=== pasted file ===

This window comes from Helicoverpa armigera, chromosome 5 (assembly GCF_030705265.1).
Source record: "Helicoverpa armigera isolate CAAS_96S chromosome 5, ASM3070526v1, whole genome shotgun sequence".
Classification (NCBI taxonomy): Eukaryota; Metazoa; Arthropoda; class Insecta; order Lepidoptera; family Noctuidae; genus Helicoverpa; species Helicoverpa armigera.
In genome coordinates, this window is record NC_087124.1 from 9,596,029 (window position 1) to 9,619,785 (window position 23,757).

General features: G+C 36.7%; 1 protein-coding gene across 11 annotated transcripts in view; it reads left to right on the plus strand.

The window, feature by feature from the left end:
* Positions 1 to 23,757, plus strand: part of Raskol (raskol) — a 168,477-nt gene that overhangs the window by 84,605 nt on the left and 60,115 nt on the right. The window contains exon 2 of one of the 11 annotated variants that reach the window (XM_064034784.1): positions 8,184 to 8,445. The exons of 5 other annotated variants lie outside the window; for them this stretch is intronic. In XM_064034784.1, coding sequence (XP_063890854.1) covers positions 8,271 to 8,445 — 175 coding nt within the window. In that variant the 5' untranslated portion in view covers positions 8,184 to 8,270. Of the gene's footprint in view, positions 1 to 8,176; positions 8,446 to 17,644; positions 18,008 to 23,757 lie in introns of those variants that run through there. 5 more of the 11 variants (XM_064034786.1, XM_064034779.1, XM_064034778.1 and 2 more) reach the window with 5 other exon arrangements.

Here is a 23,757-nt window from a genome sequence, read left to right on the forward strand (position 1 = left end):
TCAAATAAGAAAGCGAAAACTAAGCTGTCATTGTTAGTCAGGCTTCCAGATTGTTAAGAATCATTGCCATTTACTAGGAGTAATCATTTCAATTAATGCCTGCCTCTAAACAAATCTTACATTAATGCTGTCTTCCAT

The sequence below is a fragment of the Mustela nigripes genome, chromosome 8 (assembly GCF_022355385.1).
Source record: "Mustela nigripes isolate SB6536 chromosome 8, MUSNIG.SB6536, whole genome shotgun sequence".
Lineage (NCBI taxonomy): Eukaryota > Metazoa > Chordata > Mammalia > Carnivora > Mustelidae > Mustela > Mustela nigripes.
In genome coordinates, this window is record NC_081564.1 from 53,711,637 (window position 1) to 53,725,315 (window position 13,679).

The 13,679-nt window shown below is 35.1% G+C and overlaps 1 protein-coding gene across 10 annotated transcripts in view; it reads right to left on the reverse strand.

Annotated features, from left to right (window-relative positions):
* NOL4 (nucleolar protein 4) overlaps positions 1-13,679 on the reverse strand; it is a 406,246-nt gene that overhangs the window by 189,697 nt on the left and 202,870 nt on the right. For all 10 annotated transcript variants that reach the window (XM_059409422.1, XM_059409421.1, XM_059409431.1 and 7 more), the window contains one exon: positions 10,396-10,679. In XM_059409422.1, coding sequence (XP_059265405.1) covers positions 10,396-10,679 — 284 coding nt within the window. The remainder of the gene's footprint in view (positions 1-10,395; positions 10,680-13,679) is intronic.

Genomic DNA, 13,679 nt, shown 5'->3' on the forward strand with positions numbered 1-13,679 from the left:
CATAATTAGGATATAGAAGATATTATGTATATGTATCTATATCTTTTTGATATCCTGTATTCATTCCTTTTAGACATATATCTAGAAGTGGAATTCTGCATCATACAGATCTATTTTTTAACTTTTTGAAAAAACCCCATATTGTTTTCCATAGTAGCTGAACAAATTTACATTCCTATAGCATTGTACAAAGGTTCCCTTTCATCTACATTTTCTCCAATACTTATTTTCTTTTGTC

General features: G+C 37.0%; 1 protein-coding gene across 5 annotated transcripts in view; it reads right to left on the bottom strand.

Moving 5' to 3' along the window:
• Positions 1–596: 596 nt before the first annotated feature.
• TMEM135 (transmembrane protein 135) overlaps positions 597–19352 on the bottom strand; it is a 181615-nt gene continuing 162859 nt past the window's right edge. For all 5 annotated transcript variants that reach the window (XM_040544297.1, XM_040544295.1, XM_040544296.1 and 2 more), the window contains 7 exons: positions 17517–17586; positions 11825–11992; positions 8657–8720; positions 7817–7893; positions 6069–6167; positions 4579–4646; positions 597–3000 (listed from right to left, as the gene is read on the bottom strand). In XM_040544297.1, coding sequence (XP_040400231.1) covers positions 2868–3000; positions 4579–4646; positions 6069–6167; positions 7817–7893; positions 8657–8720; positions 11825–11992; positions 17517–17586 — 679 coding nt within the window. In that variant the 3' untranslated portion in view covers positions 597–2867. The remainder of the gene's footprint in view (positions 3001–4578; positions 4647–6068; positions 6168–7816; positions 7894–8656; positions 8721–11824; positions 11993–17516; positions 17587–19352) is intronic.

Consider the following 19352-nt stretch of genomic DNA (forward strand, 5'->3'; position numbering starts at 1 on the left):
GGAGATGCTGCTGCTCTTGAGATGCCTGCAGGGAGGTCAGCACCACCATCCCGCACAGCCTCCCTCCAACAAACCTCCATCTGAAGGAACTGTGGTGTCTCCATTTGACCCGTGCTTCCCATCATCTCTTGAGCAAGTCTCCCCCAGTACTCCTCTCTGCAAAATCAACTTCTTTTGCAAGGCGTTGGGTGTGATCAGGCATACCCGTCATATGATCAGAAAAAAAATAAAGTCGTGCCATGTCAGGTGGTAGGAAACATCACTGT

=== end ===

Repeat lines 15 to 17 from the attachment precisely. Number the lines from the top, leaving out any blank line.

Annotated features, from left to right (window-relative positions):
* NOL4 (nucleolar protein 4) overlaps positions 1-13,679 on the reverse strand; it is a 406,246-nt gene that overhangs the window by 189,697 nt on the left and 202,870 nt on the right. For all 10 annotated transcript variants that reach the window (XM_059409422.1, XM_059409421.1, XM_059409431.1 and 7 more), the window contains one exon: positions 10,396-10,679. In XM_059409422.1, coding sequence (XP_059265405.1) covers positions 10,396-10,679 — 284 coding nt within the window. The remainder of the gene's footprint in view (positions 1-10,395; positions 10,680-13,679) is intronic.

Genomic DNA, 13,679 nt, shown 5'->3' on the forward strand with positions numbered 1-13,679 from the left: